>> because the Apache License isn't coming from Red Hat; it's coming
>> (mostly) from the ASF.
>> To understand my point here, look at any other project that uses CLAs,
>> and you will see that there are no contributor copyright notices other
>> than, in some cases, copyright notices from the main CLA licensee
>> (here the OpenStack Foundation). OpenStack is the only exception I'm
>> aware of, and I believe the rationale for having such contributor
>> copyright notices at all is to make visible that, separate from the
>> CLA, direct Apache License grants are being made by CLA signers.
> Ok, wow - I never understood that most CLA-using projects don't have
> individual per-file copyright notices.
>> Your proposal is one visible way to cease the practice of duplicative
>> licensing. However, OpenStack developers and fellow travelers who have
>> criticized the CLA regime won't like this, because it signifies full
>> reliance on the CLA regime. 
> This sort of stuff struggles to be seen as a priority issue amongst our
> contributors IMHO.
> The issue of copyright notices became a hot topic purely because
> developers were frustrated when their patches were -1ed for copyright
> notice nitpicks. This was seen as a waste of time signifying (I guess)
> that they generally are not seen as important. Your description of their
> significance (i.e. as a direct license grant) could change that
> slightly.
> The issue of our CLA regime is grumbled about regularly but, since it's
> a pretty low friction process, so there's little urgency around it.
> I came across one sad/unhappy developer outside the developer lounge in
> Hong Kong who had been refused access because he's not an ATC. Although
> he has contributed some small fixes via other people and would
> contribute more, he (quietly) refuses to sign the CLA even though he
> fully understands the terms of the CLA. My understanding is he rejects
> the notion that he needs to enter into an agreement with the foundation
> in order to be able to contribute code.
> I think it's time we stepped back and considered all the angles here -
> not just "drop the CLA", "delete the copyright notices". What do we (the
> project) want? What are our values?
> I'd suggest:
>   - We want to be able to distribute OpenStack under the Apache License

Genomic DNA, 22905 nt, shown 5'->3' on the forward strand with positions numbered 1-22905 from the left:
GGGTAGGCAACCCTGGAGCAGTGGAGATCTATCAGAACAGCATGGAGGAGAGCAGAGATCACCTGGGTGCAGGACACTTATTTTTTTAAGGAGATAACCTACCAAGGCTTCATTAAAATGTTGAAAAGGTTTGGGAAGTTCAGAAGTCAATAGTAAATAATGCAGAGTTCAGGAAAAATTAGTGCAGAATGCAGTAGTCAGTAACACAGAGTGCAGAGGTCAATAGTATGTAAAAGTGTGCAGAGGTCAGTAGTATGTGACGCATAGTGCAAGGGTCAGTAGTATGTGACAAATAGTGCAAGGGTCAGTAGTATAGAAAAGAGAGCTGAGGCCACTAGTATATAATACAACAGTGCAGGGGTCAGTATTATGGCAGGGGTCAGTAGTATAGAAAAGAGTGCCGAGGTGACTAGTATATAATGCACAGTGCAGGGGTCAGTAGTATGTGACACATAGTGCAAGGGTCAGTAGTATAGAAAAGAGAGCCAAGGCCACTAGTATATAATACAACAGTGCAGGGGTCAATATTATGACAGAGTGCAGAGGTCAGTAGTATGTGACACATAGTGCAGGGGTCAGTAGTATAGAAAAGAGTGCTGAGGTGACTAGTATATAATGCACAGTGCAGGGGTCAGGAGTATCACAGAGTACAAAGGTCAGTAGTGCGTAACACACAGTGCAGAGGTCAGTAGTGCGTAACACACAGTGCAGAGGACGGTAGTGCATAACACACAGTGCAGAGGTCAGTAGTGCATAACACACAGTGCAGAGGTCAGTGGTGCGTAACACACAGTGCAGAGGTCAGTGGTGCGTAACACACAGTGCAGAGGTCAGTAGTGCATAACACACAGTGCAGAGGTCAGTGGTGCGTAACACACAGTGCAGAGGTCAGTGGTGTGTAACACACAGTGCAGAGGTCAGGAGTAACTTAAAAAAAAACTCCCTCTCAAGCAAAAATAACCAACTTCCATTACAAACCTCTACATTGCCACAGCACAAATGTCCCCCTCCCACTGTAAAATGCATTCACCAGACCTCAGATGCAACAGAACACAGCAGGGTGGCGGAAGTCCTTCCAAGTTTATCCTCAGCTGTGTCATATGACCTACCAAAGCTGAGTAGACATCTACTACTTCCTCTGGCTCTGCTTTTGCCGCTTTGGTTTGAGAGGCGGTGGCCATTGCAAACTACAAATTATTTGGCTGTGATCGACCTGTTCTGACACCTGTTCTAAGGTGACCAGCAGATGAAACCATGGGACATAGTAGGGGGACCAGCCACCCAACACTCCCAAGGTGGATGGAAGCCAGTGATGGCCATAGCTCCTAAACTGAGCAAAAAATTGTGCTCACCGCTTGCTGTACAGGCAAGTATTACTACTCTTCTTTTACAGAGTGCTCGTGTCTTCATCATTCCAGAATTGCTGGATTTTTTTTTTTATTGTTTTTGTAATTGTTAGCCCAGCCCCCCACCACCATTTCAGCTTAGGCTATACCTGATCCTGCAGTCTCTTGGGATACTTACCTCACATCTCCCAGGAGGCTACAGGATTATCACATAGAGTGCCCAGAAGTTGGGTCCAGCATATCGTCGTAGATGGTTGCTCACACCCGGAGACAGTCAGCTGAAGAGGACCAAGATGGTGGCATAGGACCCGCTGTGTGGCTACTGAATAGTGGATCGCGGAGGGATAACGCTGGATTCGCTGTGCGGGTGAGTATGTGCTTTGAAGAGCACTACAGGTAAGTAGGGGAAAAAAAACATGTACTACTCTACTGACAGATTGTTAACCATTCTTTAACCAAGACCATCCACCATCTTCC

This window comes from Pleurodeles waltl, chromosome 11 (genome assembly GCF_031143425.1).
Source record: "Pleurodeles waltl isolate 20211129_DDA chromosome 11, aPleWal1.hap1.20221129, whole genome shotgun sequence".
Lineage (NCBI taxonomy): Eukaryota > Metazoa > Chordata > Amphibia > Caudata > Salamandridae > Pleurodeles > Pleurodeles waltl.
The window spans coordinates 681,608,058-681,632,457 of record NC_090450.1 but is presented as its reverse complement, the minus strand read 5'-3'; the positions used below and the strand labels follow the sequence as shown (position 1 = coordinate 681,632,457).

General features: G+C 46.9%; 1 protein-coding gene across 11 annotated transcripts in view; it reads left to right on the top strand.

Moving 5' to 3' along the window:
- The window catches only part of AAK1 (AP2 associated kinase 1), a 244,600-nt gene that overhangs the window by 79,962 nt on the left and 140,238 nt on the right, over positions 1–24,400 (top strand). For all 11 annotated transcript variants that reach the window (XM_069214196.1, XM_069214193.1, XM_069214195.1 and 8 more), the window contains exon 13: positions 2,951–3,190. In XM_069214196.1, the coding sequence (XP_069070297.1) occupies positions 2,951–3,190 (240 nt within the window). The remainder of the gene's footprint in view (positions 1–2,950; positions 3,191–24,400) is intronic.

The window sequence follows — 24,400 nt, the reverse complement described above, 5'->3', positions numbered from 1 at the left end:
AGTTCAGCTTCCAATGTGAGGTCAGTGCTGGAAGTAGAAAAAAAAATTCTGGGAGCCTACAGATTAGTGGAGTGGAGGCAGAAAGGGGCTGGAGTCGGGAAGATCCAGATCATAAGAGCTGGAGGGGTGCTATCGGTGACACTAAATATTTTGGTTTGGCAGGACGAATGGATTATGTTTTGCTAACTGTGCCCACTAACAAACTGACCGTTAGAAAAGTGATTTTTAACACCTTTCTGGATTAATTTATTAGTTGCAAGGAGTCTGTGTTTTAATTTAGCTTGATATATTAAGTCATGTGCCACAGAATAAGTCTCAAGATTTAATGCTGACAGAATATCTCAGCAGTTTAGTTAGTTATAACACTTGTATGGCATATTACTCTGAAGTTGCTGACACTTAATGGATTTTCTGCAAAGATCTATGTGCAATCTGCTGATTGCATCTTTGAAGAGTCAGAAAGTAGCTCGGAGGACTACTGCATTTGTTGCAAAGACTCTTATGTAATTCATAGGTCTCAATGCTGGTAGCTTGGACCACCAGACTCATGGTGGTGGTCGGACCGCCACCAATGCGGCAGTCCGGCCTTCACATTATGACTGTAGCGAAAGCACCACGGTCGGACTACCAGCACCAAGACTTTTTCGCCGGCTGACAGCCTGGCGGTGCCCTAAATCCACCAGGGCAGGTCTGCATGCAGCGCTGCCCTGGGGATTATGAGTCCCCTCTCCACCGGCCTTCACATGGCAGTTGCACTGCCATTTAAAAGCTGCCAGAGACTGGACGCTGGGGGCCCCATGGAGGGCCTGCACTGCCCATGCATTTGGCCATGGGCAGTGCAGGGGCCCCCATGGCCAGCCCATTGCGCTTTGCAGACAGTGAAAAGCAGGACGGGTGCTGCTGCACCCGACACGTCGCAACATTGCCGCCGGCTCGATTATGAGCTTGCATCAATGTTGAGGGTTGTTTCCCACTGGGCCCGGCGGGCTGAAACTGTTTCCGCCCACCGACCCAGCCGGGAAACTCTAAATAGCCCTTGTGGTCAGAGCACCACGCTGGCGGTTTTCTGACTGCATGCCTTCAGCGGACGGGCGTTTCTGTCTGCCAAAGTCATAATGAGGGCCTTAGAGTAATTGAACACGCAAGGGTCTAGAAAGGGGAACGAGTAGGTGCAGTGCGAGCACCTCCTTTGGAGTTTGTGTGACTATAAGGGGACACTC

>     v2, so:
>      - All code to the project must be contributed under the ALv2
>      - We can incorporate BSD/MIT licensed code from other projects
>      - We can use LGPL, BSD, MIT, etc. licensed libraries; currently,
>        we're being conservative and not using GPL/AGPL libraries

+1. I think OpenStack shared culture believes in all those things. I'd
go as far as saying "we hold these truths to be self evident..."

>   - There is no need for contributors to grant the foundation a special 
>     license.
>   - We copy the kernel's Signed-off-by/DCO method of having all 
>     developers who contribute to a patch state they have the right to 
>     contribute the patch under ALv2
>   - We consolidate all copyright notices into a single "copyright 
>     multiple authors" notice above the ALv2 header, making it clear the 
>     code is directly licensed by the authors under ALv2 without the 
>     foundation acting as an intermediary
> This is just a strawman idea to draw some comments. What am I missing?

Honestly, I'd be happy with all that.

I think the technical implementation with our toolchain to enforce
something like that would be pretty easy. (We're actually really good at
encoding policy into code once we've agreed on the policy.)

I think this all just hinges on who can make that policy decision. I
feel like past discussions here largely fell apart on the fact that
there was neither a clear concensus (at least not at the TC level), nor
a clear decision making authority on it.


Sean Dague